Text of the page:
(11) Resort of sages (munisaṁśraya) 3. 43. 24; (also see the next section


C. ).


C. Characteristics:

(1) The Meru and the Mandara mountains adorn the earth (merumandarabhūṣaṇāṁ…vasundharām) 3. 187. 10; the sun circles untiringly round the Meru and returns to the Mandara (in the east to start his course the next day) (evam eva parikramya mahāmerum atandritaḥ/…punar gacchati mandaram) 3. 160. 28;

(2) Mandara is the place of Śaṅkara (śaṅkarasthānam); Śaṅkara lives there; unless one goes to the Mandara one cannot see Śiva 7. 69. 55-56;

(3) Yakṣa Māṇicara and Kubera, the king of the Yakṣas, live there; thousands of Gandharvas, Kiṁpuruṣas and Yakṣas, having varied forms and equipped with different weapons, wait upon Māṇibhadra, the lord of the Yakṣas (yakṣendraṁ…māṇibhadram upāsate) 3. 140. 4-6; in the bowers of Mandara the Gandharvas sing gāthās which enchant one's mind and intelligence (atra mandarakuñjeṣu…/gandharvā gānti gāthā vai cittabuddhiharāḥ) 5. 107. 9; the regions of the Mandara resound with songs of the Kiṁnaras 7. 57. 26;

(4) The regions of the Mandara were illuminated by the different kinds of herbs and by its gold and silver peaks (hemarūpyamayaiḥ śṛṅgair nānauṣadhividīpitān); they were also adorned by blossoming Mandāra trees 7. 57. 26;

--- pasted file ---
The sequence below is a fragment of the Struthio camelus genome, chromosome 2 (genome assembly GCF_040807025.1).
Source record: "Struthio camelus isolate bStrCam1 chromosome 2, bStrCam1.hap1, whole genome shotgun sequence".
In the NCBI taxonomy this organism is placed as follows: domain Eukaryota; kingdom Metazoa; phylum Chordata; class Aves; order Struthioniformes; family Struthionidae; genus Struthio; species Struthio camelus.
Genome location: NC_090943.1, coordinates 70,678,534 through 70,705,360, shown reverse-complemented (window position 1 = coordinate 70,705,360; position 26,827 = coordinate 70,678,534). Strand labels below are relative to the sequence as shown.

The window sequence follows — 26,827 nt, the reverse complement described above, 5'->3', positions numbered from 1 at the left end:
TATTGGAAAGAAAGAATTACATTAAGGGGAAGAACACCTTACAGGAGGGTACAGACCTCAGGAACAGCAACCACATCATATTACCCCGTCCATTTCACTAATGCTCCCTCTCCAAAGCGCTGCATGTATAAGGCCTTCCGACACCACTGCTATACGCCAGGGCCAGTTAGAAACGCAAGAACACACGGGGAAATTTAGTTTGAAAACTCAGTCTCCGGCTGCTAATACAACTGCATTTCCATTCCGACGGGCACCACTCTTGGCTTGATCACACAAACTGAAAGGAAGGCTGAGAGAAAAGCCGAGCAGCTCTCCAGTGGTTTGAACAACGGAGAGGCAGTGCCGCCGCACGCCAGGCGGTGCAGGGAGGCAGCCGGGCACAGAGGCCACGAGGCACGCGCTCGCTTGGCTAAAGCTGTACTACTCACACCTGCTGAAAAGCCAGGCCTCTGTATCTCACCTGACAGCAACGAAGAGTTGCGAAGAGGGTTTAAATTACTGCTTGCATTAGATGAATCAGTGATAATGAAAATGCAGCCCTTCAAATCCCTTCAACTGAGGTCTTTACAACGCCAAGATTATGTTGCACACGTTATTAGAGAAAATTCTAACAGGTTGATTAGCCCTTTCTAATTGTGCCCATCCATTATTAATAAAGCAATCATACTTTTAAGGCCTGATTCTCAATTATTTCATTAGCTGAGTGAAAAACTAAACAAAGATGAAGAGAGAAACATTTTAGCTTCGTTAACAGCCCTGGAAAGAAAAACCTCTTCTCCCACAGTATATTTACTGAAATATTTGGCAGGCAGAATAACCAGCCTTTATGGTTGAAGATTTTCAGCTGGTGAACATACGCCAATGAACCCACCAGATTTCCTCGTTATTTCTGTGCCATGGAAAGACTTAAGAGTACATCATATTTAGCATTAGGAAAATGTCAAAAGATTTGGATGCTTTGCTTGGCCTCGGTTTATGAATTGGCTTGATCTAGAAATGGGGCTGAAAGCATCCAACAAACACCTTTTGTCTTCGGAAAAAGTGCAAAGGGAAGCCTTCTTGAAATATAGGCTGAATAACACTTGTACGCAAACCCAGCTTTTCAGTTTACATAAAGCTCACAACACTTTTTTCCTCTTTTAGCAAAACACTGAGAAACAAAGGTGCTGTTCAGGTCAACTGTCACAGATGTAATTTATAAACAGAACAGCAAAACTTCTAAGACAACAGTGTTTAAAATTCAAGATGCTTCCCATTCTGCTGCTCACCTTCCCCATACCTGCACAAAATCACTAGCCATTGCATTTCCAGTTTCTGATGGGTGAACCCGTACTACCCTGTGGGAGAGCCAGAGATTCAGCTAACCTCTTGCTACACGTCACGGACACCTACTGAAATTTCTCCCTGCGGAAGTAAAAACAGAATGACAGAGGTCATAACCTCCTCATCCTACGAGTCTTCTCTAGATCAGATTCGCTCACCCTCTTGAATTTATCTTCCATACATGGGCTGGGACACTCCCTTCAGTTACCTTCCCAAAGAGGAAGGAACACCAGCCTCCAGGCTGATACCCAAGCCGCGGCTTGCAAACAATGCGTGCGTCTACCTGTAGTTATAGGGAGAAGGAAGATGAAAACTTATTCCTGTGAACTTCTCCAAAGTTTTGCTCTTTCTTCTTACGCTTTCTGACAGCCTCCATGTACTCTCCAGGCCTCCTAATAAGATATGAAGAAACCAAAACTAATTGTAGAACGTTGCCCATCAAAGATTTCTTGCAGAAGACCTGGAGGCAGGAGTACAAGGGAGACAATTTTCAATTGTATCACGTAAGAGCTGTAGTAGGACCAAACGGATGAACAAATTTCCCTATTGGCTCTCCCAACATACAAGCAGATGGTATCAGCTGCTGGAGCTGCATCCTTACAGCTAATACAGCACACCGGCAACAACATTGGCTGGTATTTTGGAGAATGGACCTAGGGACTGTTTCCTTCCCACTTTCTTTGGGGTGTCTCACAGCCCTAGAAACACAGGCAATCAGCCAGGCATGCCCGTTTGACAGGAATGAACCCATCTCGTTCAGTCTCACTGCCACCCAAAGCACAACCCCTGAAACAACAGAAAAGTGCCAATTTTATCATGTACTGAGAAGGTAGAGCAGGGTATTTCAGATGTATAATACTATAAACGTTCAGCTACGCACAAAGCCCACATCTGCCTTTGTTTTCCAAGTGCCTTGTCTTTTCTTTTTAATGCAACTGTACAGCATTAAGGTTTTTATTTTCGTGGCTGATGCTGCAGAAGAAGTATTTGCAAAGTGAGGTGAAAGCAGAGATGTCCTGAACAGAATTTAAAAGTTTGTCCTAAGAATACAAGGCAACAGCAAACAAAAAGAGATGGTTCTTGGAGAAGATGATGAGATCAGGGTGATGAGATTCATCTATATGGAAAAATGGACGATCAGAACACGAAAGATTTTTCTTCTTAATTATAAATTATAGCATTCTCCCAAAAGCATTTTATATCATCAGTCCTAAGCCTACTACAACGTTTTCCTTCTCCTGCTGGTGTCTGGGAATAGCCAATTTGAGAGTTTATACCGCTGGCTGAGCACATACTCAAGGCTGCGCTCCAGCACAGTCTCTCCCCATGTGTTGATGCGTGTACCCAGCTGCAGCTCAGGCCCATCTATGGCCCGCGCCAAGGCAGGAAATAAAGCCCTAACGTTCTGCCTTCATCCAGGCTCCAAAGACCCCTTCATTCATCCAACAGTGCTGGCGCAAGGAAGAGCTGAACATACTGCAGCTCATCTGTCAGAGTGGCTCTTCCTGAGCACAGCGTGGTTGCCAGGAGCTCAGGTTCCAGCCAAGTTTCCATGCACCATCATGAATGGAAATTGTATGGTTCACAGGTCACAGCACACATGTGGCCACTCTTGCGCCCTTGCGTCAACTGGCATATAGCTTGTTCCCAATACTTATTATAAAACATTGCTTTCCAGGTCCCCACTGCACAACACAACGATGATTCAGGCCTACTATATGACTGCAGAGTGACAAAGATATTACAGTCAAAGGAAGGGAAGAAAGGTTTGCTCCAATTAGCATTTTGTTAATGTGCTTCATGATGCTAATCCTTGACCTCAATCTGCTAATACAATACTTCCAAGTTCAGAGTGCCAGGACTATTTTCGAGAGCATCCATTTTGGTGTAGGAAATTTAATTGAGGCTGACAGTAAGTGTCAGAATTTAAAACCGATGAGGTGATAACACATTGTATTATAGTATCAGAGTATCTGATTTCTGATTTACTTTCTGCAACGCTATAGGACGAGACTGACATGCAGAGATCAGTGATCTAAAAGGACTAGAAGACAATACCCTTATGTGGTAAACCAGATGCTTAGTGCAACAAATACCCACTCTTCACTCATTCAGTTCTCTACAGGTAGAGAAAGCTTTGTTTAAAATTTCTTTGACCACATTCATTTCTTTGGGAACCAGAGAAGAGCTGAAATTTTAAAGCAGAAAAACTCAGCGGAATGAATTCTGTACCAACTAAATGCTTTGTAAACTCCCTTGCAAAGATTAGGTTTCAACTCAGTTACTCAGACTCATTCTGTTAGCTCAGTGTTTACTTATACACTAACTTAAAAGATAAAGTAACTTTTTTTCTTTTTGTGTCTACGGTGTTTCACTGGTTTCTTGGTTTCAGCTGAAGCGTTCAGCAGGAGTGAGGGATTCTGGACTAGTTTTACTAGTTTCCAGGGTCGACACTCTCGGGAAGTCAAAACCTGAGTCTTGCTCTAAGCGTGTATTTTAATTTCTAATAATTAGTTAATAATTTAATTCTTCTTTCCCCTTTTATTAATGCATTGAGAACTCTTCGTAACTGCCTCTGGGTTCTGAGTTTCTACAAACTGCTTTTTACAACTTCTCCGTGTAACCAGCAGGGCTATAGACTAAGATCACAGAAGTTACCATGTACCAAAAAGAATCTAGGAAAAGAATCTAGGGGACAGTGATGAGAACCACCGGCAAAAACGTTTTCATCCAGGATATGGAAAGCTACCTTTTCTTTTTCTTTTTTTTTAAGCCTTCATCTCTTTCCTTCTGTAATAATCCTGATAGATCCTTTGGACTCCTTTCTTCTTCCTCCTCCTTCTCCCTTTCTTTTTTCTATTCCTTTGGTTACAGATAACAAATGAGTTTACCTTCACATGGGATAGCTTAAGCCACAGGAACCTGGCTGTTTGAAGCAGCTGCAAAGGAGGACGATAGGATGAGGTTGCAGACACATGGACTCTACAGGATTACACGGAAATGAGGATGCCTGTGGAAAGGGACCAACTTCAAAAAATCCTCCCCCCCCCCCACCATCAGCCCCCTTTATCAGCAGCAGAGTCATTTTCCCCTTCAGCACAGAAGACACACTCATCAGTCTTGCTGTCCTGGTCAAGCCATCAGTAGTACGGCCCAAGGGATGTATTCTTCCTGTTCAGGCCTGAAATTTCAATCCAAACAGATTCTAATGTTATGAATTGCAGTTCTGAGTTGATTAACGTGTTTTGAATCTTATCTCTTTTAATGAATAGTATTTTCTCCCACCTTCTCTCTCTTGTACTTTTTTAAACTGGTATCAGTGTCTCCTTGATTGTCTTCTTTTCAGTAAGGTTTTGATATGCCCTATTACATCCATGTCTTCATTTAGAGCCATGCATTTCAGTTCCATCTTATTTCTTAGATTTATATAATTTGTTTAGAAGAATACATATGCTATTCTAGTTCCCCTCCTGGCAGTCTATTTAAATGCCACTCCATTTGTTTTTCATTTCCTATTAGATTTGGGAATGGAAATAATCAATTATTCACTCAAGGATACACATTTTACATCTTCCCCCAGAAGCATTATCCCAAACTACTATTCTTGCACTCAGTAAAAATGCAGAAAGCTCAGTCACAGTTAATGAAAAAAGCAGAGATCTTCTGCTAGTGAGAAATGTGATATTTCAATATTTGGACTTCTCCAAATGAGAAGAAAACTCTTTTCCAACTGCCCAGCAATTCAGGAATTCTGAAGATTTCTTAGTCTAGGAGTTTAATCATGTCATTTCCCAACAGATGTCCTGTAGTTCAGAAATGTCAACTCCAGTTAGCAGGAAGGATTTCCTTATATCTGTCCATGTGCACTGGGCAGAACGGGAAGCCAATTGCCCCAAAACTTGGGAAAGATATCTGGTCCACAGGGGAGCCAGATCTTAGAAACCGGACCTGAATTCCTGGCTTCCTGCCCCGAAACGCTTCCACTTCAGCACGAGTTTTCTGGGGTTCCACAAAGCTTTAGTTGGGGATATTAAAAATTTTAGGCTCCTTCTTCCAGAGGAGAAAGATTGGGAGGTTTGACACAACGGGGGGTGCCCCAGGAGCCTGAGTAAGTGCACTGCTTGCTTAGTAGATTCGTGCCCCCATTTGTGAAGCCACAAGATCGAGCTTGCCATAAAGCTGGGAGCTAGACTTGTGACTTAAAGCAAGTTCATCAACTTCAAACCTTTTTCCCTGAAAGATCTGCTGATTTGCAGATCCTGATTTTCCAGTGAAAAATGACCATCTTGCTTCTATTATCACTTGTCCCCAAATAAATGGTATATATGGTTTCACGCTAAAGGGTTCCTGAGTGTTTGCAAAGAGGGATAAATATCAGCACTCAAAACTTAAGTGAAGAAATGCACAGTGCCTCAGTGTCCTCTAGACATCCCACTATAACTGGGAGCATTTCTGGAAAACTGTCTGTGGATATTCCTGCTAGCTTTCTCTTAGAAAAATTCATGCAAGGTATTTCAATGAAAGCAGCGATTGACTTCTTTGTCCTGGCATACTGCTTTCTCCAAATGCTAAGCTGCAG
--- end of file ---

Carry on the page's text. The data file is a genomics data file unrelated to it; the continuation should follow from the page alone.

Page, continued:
(5) The mountain is one of those which are looked upon as difficult of access (durgamāḥ parvatāḥ) 3. 140. 8;

(6) Mandara was the place of resort of the pious sages who longed for heaven; by the grace of the Mandara, the Brāhmaṇas, the Kṣatriyas, and the Vaiśyas reach heaven and live there with gods, free from distress 3. 43. 22, 23;

(7) The mountain had many peaks, bowers, rivers streams and many holy tīrthas on it (tava sānūni kuñjāṁś ca nadyaḥ prasravaṇāni ca/tīrthāni ca supuṇyāni) 3. 43. 25;

(8) Various tribes like the Khaśas, the Ekāśanājyohas (? ekāśanā jyohāḥ ?), the Pradaras, the Dīrghaveṇus, the Paśupas, the Kuṇindas, the Taṅgaṇas and the Parataṅgaṇas lived there 2. 48. 3.


D. Epic events:

(1) At the time of the burning of the Khāṇḍava forest a huge peak of the Mandara mountain was uprooted by Indra and hurled, along with trees on it, at Arjuna 1. 218. 47;

(2) The tribes living along the Śailodā river flowing between Meru and Mandara brought tributes of various kinds to Yudhiṣṭhira for his Rājasūya 2. 48. 2-5;